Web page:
U.S. Postal Inspection Service delivers $14 million to victims of scam

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The United States Attorney’s Office for the Middle District of Pennsylvania announced that today the U.S. Postal Inspection Service is delivering over 3400 checks to victims of marketing schemes by MoneyGram agents and others.
The distribution payments were made from a $100 million fund paid by MoneyGram as part of a settlement with the U.S. Department of Justice and the U.S. Attorney’s Office for the Middle District of Pennsylvania in 2012. The settlement was approved by Chief U.S. District Court Judge Christopher C. Conner.

“The postman always rings twice” is the title of a movie that has nothing to do with the mail. But today, it’s the Postal Inspectors who are ringing a second time and they are delivering 3,440 checks totaling more than $14 million to victims of fraud scams. The restitution checks range from several hundred dollars to more than $249,000 to a victim in California.

This effort marks the second wave of reimbursement checks delivered to victims of a scam involving MoneyGram. According to the U.S. Department of Justice, MoneyGram was involved in international mass marketing consumer fraud schemes, perpetrated by corrupt MoneyGram agents and others, that defrauded tens of thousands of victims in the United States. The case was prosecuted by the U.S. Attorney’s Office, Middle District of Pennsylvania, and the U.S. Department of Justice Asset Forfeiture and Money Laundering Section.

In December of 2013, Postal Inspectors coordinated the disbursement of $46 million to more than 18,000 consumers who were victims of the MoneyGram fraud. This disbursement includes remission to 149 Pennsylvania petitioners totaling more than $500,000. Monies compensated to 1,087 Pennsylvania petitioners for the two disbursements totals over $3 million.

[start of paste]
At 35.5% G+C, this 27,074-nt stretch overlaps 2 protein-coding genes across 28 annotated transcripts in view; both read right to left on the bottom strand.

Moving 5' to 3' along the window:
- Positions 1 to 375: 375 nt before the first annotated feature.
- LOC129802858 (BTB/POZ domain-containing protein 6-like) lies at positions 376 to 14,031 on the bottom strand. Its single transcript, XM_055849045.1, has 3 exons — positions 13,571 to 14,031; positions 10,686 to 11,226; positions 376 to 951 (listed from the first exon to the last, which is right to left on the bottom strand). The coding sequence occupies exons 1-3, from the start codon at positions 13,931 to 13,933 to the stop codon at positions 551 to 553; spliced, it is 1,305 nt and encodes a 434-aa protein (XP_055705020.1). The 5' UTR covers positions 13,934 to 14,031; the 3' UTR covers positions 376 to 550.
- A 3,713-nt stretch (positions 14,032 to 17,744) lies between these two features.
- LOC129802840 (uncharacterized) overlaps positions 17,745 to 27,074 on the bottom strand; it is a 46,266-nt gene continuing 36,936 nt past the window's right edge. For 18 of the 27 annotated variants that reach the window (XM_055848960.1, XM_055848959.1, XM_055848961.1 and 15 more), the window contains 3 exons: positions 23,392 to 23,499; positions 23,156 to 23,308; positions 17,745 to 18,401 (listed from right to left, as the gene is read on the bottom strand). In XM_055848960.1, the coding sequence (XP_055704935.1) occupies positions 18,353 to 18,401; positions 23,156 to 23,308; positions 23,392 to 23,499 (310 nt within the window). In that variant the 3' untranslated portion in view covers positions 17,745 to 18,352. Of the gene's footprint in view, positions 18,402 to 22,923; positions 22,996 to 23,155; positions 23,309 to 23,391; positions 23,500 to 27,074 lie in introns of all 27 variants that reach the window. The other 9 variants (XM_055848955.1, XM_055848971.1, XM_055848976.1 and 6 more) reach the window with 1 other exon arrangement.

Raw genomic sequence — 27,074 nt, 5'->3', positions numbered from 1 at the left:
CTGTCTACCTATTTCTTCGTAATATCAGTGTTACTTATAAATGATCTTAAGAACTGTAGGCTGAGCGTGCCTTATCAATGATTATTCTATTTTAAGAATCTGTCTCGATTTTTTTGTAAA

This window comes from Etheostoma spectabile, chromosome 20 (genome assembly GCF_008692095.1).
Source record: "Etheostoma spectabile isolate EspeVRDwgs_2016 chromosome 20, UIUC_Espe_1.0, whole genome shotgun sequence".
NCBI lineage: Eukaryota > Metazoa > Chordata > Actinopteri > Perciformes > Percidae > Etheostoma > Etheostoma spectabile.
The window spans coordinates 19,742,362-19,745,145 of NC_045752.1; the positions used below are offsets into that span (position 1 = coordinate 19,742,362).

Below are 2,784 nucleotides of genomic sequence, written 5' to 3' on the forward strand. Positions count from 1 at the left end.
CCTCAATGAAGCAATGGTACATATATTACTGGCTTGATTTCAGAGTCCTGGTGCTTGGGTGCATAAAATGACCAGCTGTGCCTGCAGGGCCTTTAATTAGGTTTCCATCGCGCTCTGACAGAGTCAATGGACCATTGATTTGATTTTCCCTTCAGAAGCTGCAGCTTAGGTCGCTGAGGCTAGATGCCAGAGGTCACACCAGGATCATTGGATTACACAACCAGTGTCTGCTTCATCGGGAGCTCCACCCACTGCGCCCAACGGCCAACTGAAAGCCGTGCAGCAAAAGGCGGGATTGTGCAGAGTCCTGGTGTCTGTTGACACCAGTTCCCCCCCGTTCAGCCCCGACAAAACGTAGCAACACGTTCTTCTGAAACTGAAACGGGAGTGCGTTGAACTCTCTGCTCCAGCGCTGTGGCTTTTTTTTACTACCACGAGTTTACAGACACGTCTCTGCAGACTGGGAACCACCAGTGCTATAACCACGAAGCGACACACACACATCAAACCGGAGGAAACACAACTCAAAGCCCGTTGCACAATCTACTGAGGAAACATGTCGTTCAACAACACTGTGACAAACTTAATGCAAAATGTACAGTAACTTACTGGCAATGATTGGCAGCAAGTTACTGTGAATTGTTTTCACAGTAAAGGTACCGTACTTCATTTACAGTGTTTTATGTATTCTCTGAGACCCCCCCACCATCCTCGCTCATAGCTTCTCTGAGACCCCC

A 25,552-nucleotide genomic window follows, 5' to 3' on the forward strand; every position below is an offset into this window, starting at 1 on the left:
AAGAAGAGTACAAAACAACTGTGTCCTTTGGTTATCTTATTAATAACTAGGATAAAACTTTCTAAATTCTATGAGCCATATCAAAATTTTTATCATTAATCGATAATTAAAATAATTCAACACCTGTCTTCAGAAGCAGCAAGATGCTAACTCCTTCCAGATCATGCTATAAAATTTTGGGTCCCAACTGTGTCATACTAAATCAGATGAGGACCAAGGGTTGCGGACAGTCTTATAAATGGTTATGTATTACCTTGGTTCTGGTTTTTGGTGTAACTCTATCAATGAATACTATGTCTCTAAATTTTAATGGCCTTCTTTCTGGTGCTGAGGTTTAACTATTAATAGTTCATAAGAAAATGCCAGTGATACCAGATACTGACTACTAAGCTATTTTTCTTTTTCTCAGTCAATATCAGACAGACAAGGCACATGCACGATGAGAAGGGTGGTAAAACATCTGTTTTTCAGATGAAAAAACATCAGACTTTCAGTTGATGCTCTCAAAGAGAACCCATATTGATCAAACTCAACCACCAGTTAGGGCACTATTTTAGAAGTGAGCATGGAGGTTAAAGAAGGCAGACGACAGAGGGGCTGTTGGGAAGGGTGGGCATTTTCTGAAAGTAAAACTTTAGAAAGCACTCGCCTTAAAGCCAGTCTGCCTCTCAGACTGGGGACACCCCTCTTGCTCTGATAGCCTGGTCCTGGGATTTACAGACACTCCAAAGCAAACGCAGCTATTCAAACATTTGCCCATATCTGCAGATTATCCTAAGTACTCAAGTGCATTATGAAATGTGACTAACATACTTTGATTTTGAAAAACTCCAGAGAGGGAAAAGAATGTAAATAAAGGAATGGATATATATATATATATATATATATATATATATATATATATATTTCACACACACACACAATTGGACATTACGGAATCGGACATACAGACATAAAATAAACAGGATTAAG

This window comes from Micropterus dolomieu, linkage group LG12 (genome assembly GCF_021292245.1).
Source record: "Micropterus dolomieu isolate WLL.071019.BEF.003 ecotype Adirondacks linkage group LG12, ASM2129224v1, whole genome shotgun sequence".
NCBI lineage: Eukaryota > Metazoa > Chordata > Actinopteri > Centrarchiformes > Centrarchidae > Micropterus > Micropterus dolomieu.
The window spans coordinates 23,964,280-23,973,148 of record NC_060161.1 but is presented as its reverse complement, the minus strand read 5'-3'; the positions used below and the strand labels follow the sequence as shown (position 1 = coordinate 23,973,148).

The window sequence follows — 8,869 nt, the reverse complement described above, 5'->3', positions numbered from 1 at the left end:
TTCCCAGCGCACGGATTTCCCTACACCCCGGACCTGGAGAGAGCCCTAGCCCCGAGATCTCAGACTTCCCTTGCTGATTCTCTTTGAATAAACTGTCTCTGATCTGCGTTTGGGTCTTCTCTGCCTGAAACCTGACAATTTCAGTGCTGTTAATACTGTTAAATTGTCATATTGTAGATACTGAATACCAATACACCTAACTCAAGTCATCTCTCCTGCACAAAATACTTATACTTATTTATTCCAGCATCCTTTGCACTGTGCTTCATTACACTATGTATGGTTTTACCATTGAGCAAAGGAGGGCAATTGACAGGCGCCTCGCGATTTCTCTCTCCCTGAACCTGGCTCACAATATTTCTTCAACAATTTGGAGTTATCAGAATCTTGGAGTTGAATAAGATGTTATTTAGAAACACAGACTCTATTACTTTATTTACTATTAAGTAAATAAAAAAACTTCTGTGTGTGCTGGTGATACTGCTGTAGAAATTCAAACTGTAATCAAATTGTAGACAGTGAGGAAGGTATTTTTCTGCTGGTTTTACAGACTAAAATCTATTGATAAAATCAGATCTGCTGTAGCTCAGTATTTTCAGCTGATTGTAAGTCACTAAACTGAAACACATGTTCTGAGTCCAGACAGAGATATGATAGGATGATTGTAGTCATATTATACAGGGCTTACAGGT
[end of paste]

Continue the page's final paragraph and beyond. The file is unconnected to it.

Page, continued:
“Many of the 18,000 scam victims lost thousands and thousands of dollars through this scam, putting them and their families in dire straits,” said David Bosch, Postal Inspector in Charge of the agency that investigated MoneyGram. “Returning their money, which most victims thought was gone forever, is an opportunity to provide justice to the victims in a very tangible way.”

As part of the scam, MoneyGram collected fees and other revenues from fraudulent transactions that were part of scams that got people to send money using MoneyGram in order to, for instance, help what they thought was a relative in urgent need of money or to access a large cash prize.

MoneyGram reached a settlement with federal authorities and agreed to pay $100 million to victims of the consumer fraud scams that occurred between 2004 and 2009.
Consumers can learn more about how to protect themselves against fraud at http://www.postalinspectors.uspis.gov and at http://www.DeliveringTrust.com. Customers should call 1-877-876-2455 to report suspected frauds.